I have to improve the steering. I'm deciding between manual R&P or power steering. Ebay has a complete power steering setup for just under $1000 that looks good, but it would still be a lot of turns lock to lock. Any thoughts?
Looking for a good sway bar set, front and rear. I saw several options online, anyone have any experience with these?
Everybody in the world throws a 350 or 383 SBC with turbo 400 or 700r4 in these and it's just boring to look at. I started out wanting a very driveable car in modern Seattle traffic that looks stock and, under the hood, looks like it might have been put together 50 years ago. Good, comfortable, reliable driver, not a hotrod.
Russ, if I'm not mistaken, if you have the truck bell housing, you shouldn't need an adapter plate? I seem to remember from many years ago that the T-5 tranny will bolt up. If you're going with an S-10 rear, I think you want the 4x4 which is the correct width. As for the rear springs, I went with Posies Super Slide dropped springs. They are the stock width that allows you to use the stock shackles. They are also drilled to put the tires in the correct location in the rear wheel well. The 54, 235 is good. When you said a 53, 235 that could have been a problem.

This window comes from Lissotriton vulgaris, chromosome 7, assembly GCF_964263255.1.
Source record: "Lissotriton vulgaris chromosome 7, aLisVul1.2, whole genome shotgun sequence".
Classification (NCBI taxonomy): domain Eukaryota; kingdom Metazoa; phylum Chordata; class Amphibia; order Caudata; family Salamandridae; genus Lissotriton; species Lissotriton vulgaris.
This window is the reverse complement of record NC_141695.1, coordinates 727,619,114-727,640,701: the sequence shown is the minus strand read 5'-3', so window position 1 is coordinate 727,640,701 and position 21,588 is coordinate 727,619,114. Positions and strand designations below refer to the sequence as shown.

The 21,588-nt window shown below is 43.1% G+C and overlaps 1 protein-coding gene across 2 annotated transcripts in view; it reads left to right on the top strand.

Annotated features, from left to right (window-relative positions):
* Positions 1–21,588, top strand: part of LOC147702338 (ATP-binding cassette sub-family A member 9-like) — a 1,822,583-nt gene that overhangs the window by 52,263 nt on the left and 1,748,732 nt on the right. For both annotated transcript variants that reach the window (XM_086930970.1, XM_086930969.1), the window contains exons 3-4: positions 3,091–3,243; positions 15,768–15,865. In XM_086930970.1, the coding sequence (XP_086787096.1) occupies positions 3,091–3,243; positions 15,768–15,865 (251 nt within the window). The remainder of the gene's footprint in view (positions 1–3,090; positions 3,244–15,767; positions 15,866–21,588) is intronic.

The truck bellhousing won't work due to the angle of the clutch linkage, I'm told by a guy in Arlington who's been doing this stuff for about a hundred years. I have a 49-52 car bellhousing and clutch fork, stock 235 flywheel and pressure plate.
Looking now for the clutch disk to go with it. 1in 14 spline shaft in the T5. Anyone know what size disk I need? Stock disk was 10in I believe so that's the plan unless someone here knows better?
Let me dig into my notes and I will be right back to you......
Sachs Bbd4203 is what I came up with.....YMMV.
Sounds like you're talking to Buffalo, Russ. If so, you can trust whatever he tells you.
Yep, I agree on that one. I have a number of parts from Buffalo. In both of my cars. He's an artist with metal! From dropped uprights, to rear shock mounts and U bolts for both my cars. An adapter for a 700 R4 to a 261 and another adapter for the T-5 to my 235. I'm hoping he can do it for another 100 years!
Yuuuuup. Tom Langdon will send you to him as well. He has modified bell housings or can tell you what you need. Can just recall all the combinations that work from memory (and some that don't work without a liberal application of funds)
Thankfully you and I are both local so we don't have to deal with shipping.
Yes, Buffalo it is. Got the clutch disk in the mail yesterday, test fitting everything today. Got the nose off and apart, ready for pressure wash if I can get the son to show up. Supposed to be a more or less joint effort... Will start posting some pictures soon, see what other advice you all have.
Still looking for recs for a wiring harness. Anyone ever use the one from Eckerslys?